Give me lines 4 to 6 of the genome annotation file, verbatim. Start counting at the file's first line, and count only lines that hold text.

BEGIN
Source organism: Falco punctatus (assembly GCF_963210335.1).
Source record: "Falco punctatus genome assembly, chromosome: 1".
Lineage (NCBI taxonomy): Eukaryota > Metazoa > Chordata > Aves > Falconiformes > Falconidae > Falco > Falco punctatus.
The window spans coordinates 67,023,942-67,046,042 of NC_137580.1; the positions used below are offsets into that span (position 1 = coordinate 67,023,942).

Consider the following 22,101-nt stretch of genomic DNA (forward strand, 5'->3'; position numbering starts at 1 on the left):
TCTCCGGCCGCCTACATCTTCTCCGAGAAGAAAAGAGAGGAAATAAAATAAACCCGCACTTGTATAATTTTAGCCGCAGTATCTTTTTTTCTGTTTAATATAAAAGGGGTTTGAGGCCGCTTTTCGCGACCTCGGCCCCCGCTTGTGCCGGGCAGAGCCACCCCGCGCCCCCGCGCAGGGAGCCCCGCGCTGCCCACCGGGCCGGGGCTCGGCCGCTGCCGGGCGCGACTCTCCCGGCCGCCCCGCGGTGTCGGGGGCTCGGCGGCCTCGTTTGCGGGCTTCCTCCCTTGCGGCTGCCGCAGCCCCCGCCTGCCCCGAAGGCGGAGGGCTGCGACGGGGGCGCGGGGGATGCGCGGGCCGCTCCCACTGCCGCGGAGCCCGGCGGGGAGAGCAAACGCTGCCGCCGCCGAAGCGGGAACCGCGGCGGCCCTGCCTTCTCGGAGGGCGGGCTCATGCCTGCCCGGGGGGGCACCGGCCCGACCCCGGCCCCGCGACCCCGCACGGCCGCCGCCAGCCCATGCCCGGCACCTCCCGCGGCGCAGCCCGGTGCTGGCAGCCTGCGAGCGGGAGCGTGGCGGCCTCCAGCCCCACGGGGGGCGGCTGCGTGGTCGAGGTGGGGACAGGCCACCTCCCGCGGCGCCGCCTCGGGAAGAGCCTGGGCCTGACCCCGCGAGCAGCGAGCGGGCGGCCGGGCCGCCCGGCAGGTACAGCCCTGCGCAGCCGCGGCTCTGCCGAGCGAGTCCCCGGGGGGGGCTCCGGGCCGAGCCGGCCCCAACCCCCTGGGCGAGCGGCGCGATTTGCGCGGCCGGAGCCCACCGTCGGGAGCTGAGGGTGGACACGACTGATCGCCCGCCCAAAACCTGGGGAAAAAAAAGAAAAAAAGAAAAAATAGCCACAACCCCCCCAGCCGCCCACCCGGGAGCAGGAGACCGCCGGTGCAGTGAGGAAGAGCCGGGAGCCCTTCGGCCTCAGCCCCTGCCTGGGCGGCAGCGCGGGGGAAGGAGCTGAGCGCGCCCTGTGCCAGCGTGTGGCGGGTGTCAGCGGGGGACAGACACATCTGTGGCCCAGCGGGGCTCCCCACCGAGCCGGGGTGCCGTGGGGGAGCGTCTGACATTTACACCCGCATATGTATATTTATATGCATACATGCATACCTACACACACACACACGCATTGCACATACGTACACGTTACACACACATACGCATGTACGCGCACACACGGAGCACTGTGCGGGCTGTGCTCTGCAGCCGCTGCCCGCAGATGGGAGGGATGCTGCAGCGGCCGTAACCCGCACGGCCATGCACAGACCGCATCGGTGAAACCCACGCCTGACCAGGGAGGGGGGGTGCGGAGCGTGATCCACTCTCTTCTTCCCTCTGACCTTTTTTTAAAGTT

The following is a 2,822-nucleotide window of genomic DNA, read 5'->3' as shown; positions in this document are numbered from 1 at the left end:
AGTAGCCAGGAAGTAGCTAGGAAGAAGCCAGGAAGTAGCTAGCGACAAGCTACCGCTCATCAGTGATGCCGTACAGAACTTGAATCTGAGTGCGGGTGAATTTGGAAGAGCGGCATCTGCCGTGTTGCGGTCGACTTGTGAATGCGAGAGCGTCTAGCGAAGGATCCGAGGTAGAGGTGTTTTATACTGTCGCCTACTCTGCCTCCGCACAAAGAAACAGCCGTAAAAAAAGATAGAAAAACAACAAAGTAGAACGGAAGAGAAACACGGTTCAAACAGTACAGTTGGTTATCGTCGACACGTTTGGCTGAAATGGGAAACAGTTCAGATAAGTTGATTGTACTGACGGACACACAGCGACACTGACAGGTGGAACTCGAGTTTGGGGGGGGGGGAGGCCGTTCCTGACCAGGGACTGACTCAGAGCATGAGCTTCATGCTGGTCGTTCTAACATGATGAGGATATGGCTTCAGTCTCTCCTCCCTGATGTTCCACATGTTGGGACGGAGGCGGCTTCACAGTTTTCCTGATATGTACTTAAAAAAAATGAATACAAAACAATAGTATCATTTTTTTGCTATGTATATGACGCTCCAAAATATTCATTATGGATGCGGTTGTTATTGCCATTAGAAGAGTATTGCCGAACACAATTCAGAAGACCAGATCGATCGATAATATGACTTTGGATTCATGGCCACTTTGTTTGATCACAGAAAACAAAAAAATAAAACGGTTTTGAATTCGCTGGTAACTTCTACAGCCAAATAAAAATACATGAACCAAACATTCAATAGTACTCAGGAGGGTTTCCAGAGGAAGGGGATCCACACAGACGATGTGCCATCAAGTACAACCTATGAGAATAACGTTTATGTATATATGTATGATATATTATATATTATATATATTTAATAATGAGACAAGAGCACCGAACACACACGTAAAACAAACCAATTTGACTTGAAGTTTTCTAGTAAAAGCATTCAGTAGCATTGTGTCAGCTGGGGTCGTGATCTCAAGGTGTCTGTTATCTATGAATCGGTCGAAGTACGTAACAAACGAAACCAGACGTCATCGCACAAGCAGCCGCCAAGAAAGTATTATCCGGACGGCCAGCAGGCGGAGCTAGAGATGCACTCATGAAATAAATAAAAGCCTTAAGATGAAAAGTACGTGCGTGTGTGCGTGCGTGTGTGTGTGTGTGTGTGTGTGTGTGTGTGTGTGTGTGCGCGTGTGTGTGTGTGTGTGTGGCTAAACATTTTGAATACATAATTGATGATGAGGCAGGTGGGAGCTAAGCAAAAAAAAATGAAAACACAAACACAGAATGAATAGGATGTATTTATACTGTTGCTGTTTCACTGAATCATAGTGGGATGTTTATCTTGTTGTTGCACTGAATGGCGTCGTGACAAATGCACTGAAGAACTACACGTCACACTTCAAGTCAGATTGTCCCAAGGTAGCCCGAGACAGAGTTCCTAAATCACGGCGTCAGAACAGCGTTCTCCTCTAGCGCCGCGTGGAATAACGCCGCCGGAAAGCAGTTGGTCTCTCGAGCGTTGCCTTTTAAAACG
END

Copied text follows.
The window spans coordinates 67,023,942-67,046,042 of NC_137580.1; the positions used below are offsets into that span (position 1 = coordinate 67,023,942).

Consider the following 22,101-nt stretch of genomic DNA (forward strand, 5'->3'; position numbering starts at 1 on the left):
TCTCCGGCCGCCTACATCTTCTCCGAGAAGAAAAGAGAGGAAATAAAATAAACCCGCACTTGTATAATTTTAGCCGCAGTATCTTTTTTTCTGTTTAATATAAAAGGGGTTTGAGGCCGCTTTTCGCGACCTCGGCCCCCGCTTGTGCCGGGCAGAGCCACCCCGCGCCCCCGCGCAGGGAGCCCCGCGCTGCCCACCGGGCCGGGGCTCGGCCGCTGCCGGGCGCGACTCTCCCGGCCGCCCCGCGGTGTCGGGGGCTCGGCGGCCTCGTTTGCGGGCTTCCTCCCTTGCGGCTGCCGCAGCCCCCGCCTGCCCCGAAGGCGGAGGGCTGCGACGGGGGCGCGGGGGATGCGCGGGCCGCTCCCACTGCCGCGGAGCCCGGCGGGGAGAGCAAACGCTGCCGCCGCCGAAGCGGGAACCGCGGCGGCCCTGCCTTCTCGGAGGGCGGGCTCATGCCTGCCCGGGGGGGCACCGGCCCGACCCCGGCCCCGCGACCCCGCACGGCCGCCGCCAGCCCATGCCCGGCACCTCCCGCGGCGCAGCCCGGTGCTGGCAGCCTGCGAGCGGGAGCGTGGCGGCCTCCAGCCCCACGGGGGGCGGCTGCGTGGTCGAGGTGGGGACAGGCCACCTCCCGCGGCGCCGCCTCGGGAAGAGCCTGGGCCTGACCCCGCGAGCAGCGAGCGGGCGGCCGGGCCGCCCGGCAGGTACAGCCCTGCGCAGCCGCGGCTCTGCCGAGCGAGTCCCCGGGGGGGGCTCCGGGCCGAGCCGGCCCCAACCCCCTGGGCGAGCGGCGCGATTTGCGCGGCCGGAGCCCACCGTCGGGAGCTGAGGGTGGACACGACTGATCGCCCGCCCAAAACCTGGGGAAAAAAAAGAAAAAAAGAAAAAATAGCCACAACCCCCCCAGCCGCCCACCCGGGAGCAGGAGACCGCCGGTGCAGTGAGGAAGAGCCGGGAGCCCTTCGGCCTCAGCCCCTGCCTGGGCGGCAGCGCGGGGGAAGGAGCTGAGCGCGCCCTGTGCCAGCGTGTGGCGGGTGTCAGCGGGGGACAGACACATCTGTGGCCCAGCGGGGCTCCCCACCGAGCCGGGGTGCCGTGGGGGAGCGTCTGACATTTACACCCGCATATGTATATTTATATGCATACATGCATACCTACACACACACACACGCATTGCACATACGTACACGTTACACACACATACGCATGTACGCGCACACACGGAGCACTGTGCGGGCTGTGCTCTGCAGCCGCTGCCCGCAGATGGGAGGGATGCTGCAGCGGCCGTAACCCGCACGGCCATGCACAGACCGCATCGGTGAAACCCACGCCTGACCAGGGAGGGGGGGTGCGGAGCGTGATCCACTCTCTTCTTCCCTCTGACCTTTTTTTAAAGTT